... of my mouth before the action occurred. What I mean is, I was finally able to say "don't touch me" before the hands touched my body.

People are bad at giving verbal directions. When they want to communicate something, the left right forward back goes away and is replaced with the more general here there that way this way, or worse, the grabby hand. The grabby hand is most likely, at least on a conscious level, out of benevolence. However, I have the choice, and the right, to determine whether or not I'm okay with people touching me. So I said "please don't touch me" to a man who was trying to guide me to a bus seat. He said sorry. It is possible he was mildly offended. I murmured mild things in return. But a) I said please and b) my not wanting you to touch me is not an assessment of your personal self-worth or my opinion of you as a person. Then the old lady tried to guide me to the seat (which was next to her) with the grabby hand and I was like "don't!" She had just seen me say what I said to the man. Maybe she thought my touch-resistance happened because he was a man. World of strangers: I would like you to know, you have an equal opportunity to be gently chastised by me for trying to use your grabby hands instead of your words. Unless I am on the ground and can't get up, or bleeding profusely, etc. In which case probably no one would stop because who wants to be involved with that?

I would also like to say, I was kind and positive to a different man with intrusive questions because he respected my boundaries and withdrew his grabby hand without my having to tell him to do so. Which is why I didn't mind answering his question about how did I know when the light turned green. Blogland, if you want to know: a) I'm not completely blind and b) I pay attention to the sound the traffic makes. He said to me then, "but people go through red lights." And I was like, "yes, yes they do." He gave a slight horrified grimace, perhaps picturing me as road-splatter. I had nothing in reply to that. It's important to practice defensive pedestrian (just like defensive driving) skills. I.e. wait for all the assholes who are gonna go through the lights go through them.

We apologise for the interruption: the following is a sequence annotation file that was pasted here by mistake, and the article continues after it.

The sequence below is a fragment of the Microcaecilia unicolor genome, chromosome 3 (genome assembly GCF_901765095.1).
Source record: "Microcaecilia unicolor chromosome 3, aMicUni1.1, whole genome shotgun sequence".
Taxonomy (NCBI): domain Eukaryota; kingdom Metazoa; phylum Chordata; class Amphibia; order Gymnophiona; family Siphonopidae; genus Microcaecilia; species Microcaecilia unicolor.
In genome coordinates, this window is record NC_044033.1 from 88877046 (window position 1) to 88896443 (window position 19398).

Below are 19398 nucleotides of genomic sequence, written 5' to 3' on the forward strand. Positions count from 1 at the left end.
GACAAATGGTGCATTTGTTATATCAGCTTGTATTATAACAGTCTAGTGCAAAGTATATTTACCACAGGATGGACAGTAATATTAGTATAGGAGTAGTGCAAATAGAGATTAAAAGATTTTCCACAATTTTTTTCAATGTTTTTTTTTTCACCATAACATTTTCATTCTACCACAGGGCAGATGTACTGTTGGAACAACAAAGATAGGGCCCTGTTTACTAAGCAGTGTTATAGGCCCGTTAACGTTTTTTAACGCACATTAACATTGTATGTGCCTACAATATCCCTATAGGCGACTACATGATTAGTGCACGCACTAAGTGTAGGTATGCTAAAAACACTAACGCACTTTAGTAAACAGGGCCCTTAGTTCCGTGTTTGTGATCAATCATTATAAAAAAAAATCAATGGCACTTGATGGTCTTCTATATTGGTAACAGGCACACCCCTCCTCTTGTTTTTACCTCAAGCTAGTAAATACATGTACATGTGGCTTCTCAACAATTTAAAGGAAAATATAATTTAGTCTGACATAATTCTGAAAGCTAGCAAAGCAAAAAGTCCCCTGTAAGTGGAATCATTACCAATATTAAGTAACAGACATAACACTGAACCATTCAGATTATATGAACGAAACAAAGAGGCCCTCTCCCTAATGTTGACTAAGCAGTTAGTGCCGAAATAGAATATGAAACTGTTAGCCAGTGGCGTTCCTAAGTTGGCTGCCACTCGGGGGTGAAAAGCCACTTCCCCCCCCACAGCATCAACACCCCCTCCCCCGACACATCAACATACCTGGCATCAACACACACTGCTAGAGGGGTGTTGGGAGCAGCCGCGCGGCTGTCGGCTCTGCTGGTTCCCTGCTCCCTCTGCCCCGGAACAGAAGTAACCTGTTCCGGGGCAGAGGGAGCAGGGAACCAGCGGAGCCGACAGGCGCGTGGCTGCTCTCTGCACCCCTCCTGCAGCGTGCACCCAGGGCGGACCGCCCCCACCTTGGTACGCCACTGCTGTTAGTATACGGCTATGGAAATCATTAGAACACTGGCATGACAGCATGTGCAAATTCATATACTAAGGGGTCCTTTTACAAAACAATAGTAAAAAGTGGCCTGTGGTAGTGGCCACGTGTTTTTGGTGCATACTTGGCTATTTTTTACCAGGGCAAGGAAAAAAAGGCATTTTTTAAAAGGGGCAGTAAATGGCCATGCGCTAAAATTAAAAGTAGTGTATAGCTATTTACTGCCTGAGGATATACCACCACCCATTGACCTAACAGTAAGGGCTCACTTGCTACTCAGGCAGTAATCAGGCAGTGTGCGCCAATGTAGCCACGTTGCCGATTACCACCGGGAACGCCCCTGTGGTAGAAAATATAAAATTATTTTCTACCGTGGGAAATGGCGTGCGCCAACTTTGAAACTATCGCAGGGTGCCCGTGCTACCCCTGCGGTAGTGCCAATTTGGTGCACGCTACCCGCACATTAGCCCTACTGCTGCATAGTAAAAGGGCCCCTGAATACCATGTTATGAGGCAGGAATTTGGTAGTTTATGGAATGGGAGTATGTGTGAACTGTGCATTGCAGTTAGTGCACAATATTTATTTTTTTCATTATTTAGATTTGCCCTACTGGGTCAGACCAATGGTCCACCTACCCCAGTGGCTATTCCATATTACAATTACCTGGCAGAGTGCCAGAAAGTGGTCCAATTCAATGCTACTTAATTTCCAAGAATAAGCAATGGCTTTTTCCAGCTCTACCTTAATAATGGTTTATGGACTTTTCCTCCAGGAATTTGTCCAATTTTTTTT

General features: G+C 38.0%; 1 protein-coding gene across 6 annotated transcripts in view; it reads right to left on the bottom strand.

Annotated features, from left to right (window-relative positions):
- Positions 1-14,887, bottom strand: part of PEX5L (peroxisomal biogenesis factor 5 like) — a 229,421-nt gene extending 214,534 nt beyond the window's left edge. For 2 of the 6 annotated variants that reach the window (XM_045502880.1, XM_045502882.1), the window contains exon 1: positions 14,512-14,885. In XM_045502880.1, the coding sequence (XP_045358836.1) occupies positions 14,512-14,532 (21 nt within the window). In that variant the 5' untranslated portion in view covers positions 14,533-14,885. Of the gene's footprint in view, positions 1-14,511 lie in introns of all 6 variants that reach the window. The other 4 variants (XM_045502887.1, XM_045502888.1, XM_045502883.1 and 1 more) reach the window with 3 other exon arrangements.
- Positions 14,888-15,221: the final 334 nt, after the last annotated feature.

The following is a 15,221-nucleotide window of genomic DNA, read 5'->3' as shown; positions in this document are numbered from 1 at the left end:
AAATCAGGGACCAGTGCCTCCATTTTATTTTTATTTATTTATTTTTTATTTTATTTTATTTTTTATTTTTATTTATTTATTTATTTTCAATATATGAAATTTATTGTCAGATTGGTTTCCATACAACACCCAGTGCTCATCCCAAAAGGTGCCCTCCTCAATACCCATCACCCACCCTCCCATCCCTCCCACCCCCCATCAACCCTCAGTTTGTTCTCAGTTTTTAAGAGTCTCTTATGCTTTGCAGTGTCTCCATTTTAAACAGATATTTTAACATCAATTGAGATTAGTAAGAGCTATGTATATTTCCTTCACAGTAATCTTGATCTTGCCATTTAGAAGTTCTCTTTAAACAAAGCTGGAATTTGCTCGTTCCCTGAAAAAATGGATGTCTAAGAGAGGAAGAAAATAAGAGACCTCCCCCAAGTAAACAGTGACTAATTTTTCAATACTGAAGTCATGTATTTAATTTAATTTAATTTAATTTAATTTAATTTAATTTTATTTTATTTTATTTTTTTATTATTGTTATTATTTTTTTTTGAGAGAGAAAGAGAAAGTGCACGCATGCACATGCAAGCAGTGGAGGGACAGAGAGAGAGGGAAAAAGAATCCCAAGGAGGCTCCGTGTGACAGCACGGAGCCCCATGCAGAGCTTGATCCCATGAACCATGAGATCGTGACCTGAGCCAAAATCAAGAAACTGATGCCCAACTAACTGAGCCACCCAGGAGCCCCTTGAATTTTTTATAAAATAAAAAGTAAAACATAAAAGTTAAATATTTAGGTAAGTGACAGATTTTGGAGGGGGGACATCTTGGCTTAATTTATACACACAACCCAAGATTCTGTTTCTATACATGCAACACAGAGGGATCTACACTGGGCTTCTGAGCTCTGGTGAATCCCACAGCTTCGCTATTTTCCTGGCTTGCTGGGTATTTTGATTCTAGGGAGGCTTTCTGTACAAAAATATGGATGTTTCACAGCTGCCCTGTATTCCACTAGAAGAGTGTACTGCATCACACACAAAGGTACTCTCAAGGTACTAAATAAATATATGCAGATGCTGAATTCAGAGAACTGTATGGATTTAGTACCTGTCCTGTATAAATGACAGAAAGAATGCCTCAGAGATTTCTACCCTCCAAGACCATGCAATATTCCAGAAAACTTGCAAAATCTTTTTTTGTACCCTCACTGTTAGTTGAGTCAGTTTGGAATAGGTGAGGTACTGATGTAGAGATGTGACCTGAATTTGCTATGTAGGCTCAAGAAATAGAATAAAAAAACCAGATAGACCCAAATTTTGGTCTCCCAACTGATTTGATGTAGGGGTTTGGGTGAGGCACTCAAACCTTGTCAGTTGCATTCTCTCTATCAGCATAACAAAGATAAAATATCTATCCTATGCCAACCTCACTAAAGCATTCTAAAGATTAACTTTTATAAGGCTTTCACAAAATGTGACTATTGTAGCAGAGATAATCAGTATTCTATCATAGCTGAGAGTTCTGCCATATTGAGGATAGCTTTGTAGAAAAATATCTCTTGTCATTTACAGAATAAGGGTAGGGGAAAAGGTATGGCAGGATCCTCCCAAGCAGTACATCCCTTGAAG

All of this nonsense and hoo-ha happened in about, I would estimate, 30-40 minutes of commuting time. So if you ever wonder why I'm so sensitive, it's because this is my day. What I deal with now.

I can say today, it is better than "fake seeing." That's what I call the vision that I have, and how I use(d) it, in a crowd, with no assistive devices. I was at a really bad place last week. I don't know if I would have said so then.

And lastly, because I know you like to know everything --or rather because I am committed (one might say compelled) to putting them out there: I fell again today. I think I need a longer cane. I'm just a fast walker and I need more advanced notice on what's coming up. Also, I need a longer reach to navigate things like curbs.

In case you were curious where a person orders a new white cane, you can go to the NFB market and click (on the left sidebar) "canes and travel products."